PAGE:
Proven gas reserves in the US has increased by almost three-quarters since 2000, up to 9.1 trillion cubic metres (or 323 trillion cubic feet) by end 2012, or the equivalent of more than 100 years of production at 2012 consumption rates. Natural gas production is projected to continue to increase over the period to 2040. Improvements in advanced crude oil production technologies, such as hydraulic fracturing, are widely expected to continue to lift domestic supply into the medium term. The renaissance that the oil industry is undergoing is largely the result of growth in light tight oil (LTO) production, a boom that is expected to continue until 2020 at least. According to Forbes, ‘The 25 Biggest Oil and Gas Companies in The World’30 March, 2016: “The U.S. has seven companies in the top 25, more than any other country” Other countries/companies in the list includes Russia’s Gazprom and Rosneft as well as China’s Petro China.
 Earthreports, Inc., et al. vs. Federal Energy Regulatory Commission, Dominion Cove Point LNG, et al, No. 15-1127 (D.C. Cir., 2016)
 The previous US government administration, signed and ratified the Paris Agreement on climate change on 22 April 2016. According to Platts, Fact Box: Global energy implications of Tillerson as top US diplomat, 1 February 2017 at <www.platts.com/latest-news/oil/washington/fact-box-global-energy-implications-of-tillerson-21766883> accessed 09/02/2017, it seems the new administration may be more favourably disposed to Carbon Tax and intends “to keep a seat at the table of global climate talks to understand the impacts on Americans and US competitiveness”.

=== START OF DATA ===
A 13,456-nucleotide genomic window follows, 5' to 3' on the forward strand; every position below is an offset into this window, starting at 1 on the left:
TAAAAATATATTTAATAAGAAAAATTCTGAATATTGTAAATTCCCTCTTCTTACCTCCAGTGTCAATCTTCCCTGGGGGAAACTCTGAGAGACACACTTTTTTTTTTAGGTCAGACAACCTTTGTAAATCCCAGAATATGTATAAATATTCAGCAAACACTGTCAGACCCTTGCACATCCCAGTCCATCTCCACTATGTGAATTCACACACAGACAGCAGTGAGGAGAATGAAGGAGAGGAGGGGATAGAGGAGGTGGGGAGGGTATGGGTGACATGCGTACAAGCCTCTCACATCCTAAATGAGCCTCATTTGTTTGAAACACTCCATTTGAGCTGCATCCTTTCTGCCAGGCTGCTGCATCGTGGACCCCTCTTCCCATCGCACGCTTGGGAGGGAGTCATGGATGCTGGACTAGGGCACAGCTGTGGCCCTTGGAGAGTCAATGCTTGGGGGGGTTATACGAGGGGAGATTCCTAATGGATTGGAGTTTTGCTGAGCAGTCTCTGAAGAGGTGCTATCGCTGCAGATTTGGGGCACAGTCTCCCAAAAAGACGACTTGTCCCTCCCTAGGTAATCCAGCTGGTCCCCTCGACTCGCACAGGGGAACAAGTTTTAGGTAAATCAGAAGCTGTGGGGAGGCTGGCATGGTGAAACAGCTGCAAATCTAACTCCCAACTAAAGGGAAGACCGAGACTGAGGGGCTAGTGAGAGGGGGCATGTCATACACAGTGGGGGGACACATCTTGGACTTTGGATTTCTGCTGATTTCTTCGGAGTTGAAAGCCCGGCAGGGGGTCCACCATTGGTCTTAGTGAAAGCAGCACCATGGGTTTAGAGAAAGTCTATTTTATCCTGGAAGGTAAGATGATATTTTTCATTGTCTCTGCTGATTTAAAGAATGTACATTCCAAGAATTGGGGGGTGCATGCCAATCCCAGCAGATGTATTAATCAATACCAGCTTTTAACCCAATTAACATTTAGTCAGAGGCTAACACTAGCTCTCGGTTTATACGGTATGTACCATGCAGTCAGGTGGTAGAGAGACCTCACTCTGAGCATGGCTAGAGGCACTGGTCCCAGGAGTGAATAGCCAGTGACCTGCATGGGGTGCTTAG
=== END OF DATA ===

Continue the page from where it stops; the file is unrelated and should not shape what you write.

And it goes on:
See IEA, ‘Energy, Climate Change and Environment 2016 Insights’ ibid. In the power sector, carbon prices can influence the economic choices of investors, technology developers and consumers. They can moderate energy demand, deter new high-carbon investment and encourage low-carbon instead, and curtail the operation of existing high-emitting assets. Carbon pricing also plays a role in shifting corporate behaviour: by making climate change a financial rather than environmental reporting issue, it directly engages top management.
 Tade Oyewunmi, ‘Emissions trading scheme and gas flaring in the United Kingdom Continental Shelf: a comment’ (2011)(5) International Energy Law Review 193-199; Adam Whitmore, Can Emissions Trading Produce Adequate Carbon Prices? Energycollective, January 23, 2017. In Brittany Harris, Repeating the Failures of Carbon Trading, (2014) 23(3) Pacific Rim Law & Policy Journal pp. 755 – 793. the author also points to the de facto ineffectiveness of the carbon trading mechanisms as applied in the pacific rim countries. See also Richard J. Pierce Jr., ‘The Past, Present, and Future of Energy Regulation’ (2011) 31(2) Utah Environmental Law Review pp. 291-308.
 IEA, ‘Energy, Climate Change and Environment 2016 Insights’ note 3 supra.
 Pierce Jr., note 9 supra.